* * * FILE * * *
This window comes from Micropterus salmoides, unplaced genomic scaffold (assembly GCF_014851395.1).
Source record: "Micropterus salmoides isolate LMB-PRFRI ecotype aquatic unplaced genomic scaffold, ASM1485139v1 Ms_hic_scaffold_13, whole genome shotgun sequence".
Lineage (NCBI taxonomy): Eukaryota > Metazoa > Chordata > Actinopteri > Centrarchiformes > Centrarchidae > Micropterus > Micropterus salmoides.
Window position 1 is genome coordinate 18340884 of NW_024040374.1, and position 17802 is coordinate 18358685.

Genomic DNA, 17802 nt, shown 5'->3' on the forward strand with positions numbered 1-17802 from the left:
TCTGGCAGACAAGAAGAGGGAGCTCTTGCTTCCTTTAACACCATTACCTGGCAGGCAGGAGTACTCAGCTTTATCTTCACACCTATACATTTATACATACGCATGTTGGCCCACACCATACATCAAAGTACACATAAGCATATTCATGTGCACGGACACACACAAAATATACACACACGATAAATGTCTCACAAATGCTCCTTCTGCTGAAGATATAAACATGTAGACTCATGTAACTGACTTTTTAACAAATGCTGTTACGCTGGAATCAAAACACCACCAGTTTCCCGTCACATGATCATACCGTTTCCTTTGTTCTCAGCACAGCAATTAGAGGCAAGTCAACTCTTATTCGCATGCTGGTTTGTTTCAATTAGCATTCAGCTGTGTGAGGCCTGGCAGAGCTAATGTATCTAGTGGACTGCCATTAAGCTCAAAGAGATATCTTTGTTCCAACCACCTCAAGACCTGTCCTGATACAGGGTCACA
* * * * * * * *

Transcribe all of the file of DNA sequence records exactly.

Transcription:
This window comes from Micropterus salmoides, unplaced genomic scaffold (assembly GCF_014851395.1).
Source record: "Micropterus salmoides isolate LMB-PRFRI ecotype aquatic unplaced genomic scaffold, ASM1485139v1 Ms_hic_scaffold_13, whole genome shotgun sequence".
Lineage (NCBI taxonomy): Eukaryota > Metazoa > Chordata > Actinopteri > Centrarchiformes > Centrarchidae > Micropterus > Micropterus salmoides.
Window position 1 is genome coordinate 18340884 of NW_024040374.1, and position 17802 is coordinate 18358685.

Genomic DNA, 17802 nt, shown 5'->3' on the forward strand with positions numbered 1-17802 from the left:
TCTGGCAGACAAGAAGAGGGAGCTCTTGCTTCCTTTAACACCATTACCTGGCAGGCAGGAGTACTCAGCTTTATCTTCACACCTATACATTTATACATACGCATGTTGGCCCACACCATACATCAAAGTACACATAAGCATATTCATGTGCACGGACACACACAAAATATACACACACGATAAATGTCTCACAAATGCTCCTTCTGCTGAAGATATAAACATGTAGACTCATGTAACTGACTTTTTAACAAATGCTGTTACGCTGGAATCAAAACACCACCAGTTTCCCGTCACATGATCATACCGTTTCCTTTGTTCTCAGCACAGCAATTAGAGGCAAGTCAACTCTTATTCGCATGCTGGTTTGTTTCAATTAGCATTCAGCTGTGTGAGGCCTGGCAGAGCTAATGTATCTAGTGGACTGCCATTAAGCTCAAAGAGATATCTTTGTTCCAACCACCTCAAGACCTGTCCTGATACAGGGTCACA